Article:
Economic Development and Global Warming

When it comes to economic development and prosperity, global warming is the elephant in the room. Not recognizing and dealing with a warming planet in a timely manner may be the omission that denies all humans the opportunity to prosper.

Most definitions of prosperity reference community wealth and personal well-being, which includes quality of life factors such as safety, health, housing, education and recreation. If global warming causes an increase in sea level rise, extreme weather events, disruptions in food supply, economic instability, negative health impacts and air pollution, then prosperity, quality of life and personal well-being are all in jeopardy.

Currently, there is little or no agreement on almost any aspect of global warming, including causes, solutions and impacts.

In Magnetic Communities, I spend a good bit of time describing and illustrating how local economies prosper by attracting and retaining money. When a colleague asked me if Magnetic Community strategies negatively or positively impact global warming, I took a second look at the book and was pleasantly surprised to discover that many Magnetic Community strategies actually help reduce greenhouse gas emissions and mitigate global warming. In other words, Magnetic Community strategies that attract and retain money not only create prosperity but in many cases also help reduce greenhouse gas emissions.

For Example:

  • When communities recruit and retain service and technology-based businesses that sell services and software to customers outside the local economy, new money is attracted to the community and greenhouse gas emissions associated with manufacturing and shipping are minimized.
  • When local businesses and governments hire residents and non-residents willing to relocate, the local economy retains and circulates worker income, multiplying the local economic impact and minimizing greenhouse gas emissions associated with commuting.
  • When residents, local businesses and governments purchase materials, goods and services locally, they help retain and circulate money, multiplying the economic benefit of their spending while limiting greenhouse gas emissions associated with shipping.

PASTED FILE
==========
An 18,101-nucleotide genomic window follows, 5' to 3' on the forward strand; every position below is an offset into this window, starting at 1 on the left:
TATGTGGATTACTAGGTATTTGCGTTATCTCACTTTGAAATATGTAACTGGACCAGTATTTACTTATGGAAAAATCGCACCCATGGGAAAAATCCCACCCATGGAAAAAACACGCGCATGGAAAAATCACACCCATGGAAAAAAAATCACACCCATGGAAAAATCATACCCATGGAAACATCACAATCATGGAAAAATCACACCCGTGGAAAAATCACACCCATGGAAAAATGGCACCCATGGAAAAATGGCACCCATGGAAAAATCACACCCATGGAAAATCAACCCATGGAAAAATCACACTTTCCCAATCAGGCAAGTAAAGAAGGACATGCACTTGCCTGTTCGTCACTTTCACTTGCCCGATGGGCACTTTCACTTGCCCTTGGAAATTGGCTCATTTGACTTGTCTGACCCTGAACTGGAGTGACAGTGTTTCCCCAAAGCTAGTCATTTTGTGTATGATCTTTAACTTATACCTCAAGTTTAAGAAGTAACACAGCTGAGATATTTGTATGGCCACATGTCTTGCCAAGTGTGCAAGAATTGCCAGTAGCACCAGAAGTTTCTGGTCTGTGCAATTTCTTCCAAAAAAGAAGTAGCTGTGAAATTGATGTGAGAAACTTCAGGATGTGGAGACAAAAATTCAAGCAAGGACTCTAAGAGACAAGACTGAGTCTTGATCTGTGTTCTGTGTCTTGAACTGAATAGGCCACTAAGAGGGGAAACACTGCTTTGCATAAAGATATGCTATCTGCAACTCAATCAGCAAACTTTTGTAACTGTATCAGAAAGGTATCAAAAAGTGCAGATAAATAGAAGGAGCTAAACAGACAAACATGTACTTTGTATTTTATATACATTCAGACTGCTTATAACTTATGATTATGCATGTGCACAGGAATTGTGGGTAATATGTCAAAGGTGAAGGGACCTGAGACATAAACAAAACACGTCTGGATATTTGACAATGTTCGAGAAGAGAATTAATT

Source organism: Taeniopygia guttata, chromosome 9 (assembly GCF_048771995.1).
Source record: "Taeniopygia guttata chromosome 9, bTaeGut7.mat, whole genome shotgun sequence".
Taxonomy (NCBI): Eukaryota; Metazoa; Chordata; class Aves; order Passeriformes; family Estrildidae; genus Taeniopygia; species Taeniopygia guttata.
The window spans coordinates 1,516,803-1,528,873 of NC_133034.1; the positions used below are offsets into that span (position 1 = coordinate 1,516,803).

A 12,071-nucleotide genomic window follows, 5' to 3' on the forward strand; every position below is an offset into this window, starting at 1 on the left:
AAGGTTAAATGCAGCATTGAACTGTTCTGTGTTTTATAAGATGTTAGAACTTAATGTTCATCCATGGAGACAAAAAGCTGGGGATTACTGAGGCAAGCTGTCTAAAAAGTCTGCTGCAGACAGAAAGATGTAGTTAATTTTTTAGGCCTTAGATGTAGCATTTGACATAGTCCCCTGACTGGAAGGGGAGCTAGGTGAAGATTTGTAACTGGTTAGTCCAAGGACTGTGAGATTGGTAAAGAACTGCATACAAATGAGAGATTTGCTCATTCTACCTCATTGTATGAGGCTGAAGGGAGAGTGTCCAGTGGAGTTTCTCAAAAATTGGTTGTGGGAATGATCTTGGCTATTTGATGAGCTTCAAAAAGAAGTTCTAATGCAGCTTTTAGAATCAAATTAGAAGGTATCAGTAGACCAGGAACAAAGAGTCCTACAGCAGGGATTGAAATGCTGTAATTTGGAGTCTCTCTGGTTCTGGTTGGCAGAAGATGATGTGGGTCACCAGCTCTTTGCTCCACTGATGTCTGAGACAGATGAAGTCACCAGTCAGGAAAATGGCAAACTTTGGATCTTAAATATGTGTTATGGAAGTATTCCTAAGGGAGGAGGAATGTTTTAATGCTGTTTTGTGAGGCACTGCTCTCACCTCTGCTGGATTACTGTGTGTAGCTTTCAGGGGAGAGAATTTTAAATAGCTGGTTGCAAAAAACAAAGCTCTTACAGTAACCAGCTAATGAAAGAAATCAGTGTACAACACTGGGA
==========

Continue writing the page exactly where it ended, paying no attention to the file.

• When communities fill gaps in the availability of local materials, products and services, residents, businesses and governments are able to find what they need locally, retaining money in the local economy and decreasing both travel distances and greenhouse gas emissions.
  • When local businesses, residents and governments reduce energy payments to providers outside the community, money is retained, circulated and available for additional spending. If spent locally, the money multiplies in value and greenhouse gas emissions are minimized.
  • When tourists stay in one place longer, they spend more, increasing economic benefits, and travel less, reducing greenhouse gas emissions.
  • When local businesses sell local products and services to tourists, new money is attracted to the local economy with little or no impact on greenhouse gas emissions. This is in contrast to the impact local businesses selling imported goods have on greenhouse gas emissions.
  • When residents work locally, paychecks, for the most part, remain in the community. Spending increases and money circulates in the local economy, multiplying the economic value above and beyond the initial expenditure. At the same time, greenhouse gas emissions are mitigated by shorter commutes and by the potential that employees walk, cycle, use electric vehicles and take public transportation to work.
  • When residents and resident-retirees shop locally, money is retained and circulated in the local economy. Spending increases and the economic value of purchases are multiplied above the original expenditure. Shopping locally reduces both travel distances and greenhouse gas emissions.

Even though I dislike the phrase, “It’s a win-win.” If a community can prosper and reduce greenhouse gas emissions at the same time, it truly is a win-win!